Eastern pondhawk (Erythemis simplicicollis)

Also known as: eastern pond hawk, eastern pond-hawk, greenjacket
KingdomAnimalia
PhylumArthropoda
ClassInsecta
OrderOdonata
FamilyLibellulidae
GenusErythemis (1)
SizeLength: 3.8 - 4.4 cm (2)

The eastern pondhawk is classified as Least Concern (LC) on the IUCN Red List (1).

The eastern pondhawk (Erythemis simplicicollis) is a stunning dragonfly that displays extreme sexual dimorphism. The vividly coloured female has a metallic green head and thorax, a white or green, black-banded abdomen and olive-brown to yellowish-green eyes, while the somewhat duller male is power blue with a green head and blue-green eyes. Immature eastern pondhawks resemble the female, but immature males slowly change to blue within the first month of emerging from the water (3).

Like other dragonflies, the eastern pondhawk has two pairs of heavily-veined wings, with the front pair shorter and narrower than the rear pair. The abdomen is long and slender and divided into several segments. The adult eastern pondhawk has powerful biting mouthparts and large compound eyes that can detect the fast movements of its insect prey (4).

The eastern pondhawk is found across much of the USA and Central America, as well as parts of the Caribbean (1).

The eastern pondhawk inhabits a range of environments around or near to water, including lakes, marshes, canals, forests and shrublands (1).

A voracious predator and expert hunter, the eastern pondhawk eats insects such as dragonflies, damselflies, grasshoppers and butterflies, often taking prey as large as, or even larger than, itself. It catches its prey in the air and often follows large mammals walking in long grass so that it can capture insects disturbed by them. While resting, the eastern pondhawk perches on low vegetation, on the ground or on floating debris (4) (5) (6).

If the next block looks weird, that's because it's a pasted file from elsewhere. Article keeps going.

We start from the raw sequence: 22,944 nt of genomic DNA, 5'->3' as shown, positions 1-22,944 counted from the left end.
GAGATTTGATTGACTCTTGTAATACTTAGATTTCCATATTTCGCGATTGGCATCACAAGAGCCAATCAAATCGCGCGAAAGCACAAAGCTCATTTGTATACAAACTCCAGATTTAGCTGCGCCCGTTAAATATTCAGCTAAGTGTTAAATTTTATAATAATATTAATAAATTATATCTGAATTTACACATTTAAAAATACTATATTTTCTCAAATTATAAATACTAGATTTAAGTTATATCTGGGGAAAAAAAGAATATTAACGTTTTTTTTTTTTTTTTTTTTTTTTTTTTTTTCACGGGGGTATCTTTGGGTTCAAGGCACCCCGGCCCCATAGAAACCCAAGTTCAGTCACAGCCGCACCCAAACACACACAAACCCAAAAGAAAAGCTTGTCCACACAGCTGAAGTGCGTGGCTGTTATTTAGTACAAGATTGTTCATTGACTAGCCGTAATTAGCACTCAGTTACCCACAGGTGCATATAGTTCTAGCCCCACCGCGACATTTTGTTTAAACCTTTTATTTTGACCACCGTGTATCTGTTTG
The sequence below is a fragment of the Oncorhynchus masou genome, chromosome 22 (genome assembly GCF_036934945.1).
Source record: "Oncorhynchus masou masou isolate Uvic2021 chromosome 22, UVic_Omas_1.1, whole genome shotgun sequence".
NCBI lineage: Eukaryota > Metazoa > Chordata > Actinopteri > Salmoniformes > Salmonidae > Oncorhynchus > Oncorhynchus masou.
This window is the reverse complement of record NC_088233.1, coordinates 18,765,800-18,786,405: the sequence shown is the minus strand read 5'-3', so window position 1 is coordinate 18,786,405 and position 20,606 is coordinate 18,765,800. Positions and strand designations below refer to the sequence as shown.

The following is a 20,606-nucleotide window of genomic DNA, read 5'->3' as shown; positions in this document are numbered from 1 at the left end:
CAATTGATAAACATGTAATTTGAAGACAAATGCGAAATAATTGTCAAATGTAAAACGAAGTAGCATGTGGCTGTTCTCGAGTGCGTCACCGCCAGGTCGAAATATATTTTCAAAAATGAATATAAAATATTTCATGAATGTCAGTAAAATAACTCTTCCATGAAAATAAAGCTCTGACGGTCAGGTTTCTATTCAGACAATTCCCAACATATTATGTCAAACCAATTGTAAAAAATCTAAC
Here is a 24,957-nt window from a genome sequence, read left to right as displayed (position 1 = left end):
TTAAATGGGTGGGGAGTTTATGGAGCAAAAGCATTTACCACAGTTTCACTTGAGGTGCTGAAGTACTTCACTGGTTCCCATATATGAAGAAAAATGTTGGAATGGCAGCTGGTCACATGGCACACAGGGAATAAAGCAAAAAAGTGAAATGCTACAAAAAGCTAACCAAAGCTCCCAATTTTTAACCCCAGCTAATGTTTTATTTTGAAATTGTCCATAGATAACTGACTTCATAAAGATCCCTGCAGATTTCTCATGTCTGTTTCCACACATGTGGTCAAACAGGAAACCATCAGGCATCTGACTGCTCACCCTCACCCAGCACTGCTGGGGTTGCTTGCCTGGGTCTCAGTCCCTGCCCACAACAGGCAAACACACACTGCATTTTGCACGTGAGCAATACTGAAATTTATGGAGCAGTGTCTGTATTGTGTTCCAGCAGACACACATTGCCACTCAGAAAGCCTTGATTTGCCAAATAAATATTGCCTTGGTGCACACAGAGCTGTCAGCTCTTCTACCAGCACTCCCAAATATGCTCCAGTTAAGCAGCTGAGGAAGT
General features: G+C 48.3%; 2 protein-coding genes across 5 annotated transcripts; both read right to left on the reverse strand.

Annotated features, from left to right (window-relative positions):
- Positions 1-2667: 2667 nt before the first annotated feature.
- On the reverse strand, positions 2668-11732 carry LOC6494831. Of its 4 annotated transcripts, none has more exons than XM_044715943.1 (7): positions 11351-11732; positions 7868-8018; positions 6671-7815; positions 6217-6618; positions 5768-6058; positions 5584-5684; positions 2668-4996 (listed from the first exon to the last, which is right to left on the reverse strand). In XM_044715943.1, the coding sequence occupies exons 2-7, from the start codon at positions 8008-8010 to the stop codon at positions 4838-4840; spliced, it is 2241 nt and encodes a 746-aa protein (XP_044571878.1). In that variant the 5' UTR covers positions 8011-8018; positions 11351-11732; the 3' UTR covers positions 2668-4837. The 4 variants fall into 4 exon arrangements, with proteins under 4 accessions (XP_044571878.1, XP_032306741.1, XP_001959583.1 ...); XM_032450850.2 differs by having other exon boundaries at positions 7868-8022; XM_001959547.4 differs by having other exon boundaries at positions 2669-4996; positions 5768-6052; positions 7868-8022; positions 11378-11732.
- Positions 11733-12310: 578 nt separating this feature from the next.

At the start of the breeding season, male eastern pondhawks compete to establish territories, which females visit to mate and lay eggs. After being grasped by the male on the back of the head, the female initiates mating by raising the abdomen, forming a mating ‘wheel’. The female lays up to 900 eggs under the water, all the time guarded by the male. The eggs are usually laid amongst vegetation, which protects them against predation from water bugs, water beetles, dragonfly larvae and fish (3) (7). The resulting larvae remain under water until ready to emerge and transform into adults (4).

There are currently no known threats to the eastern pondhawk, and the global population is thought to be increasing (1).

While there are no known conservation efforts targeting the eastern pondhawk, it is found in many protected areas (1).

More information about conservation in the Americas:

This information is awaiting authentication by a species expert, and will be updated as soon as possible. If you are able to help please contact:
arkive@wildscreen.org.uk

  1. IUCN Red List (February, 2011)
    http://www.iucnredlist.org/
  2. Needham, J.G. (1954) A Manual of the Dragonflies of North America. University of California Press, California, USA.
  3. Paulson, D.R. (2009) Dragonflies and Damselflies of the West. Princeton University Press, Princeton, USA.
  4. O’Toole, C. (2002) The New Encyclopedia of Insects and their Allies. Oxford University Press, Oxford, UK.
  5. BugGuide - Eastern pondhawk (October, 2010)
    http://bugguide.net/node/view/577
  6. Taber, S.W. and Fleenor, S.B. (2003) Insects of the Texas Lost Pines. Texas A&M University Press, Texas, USA.
  7. Berger, C. and Hansen, A. (2004) Dragonflies. Stackpole Books, Pennsylvania, USA.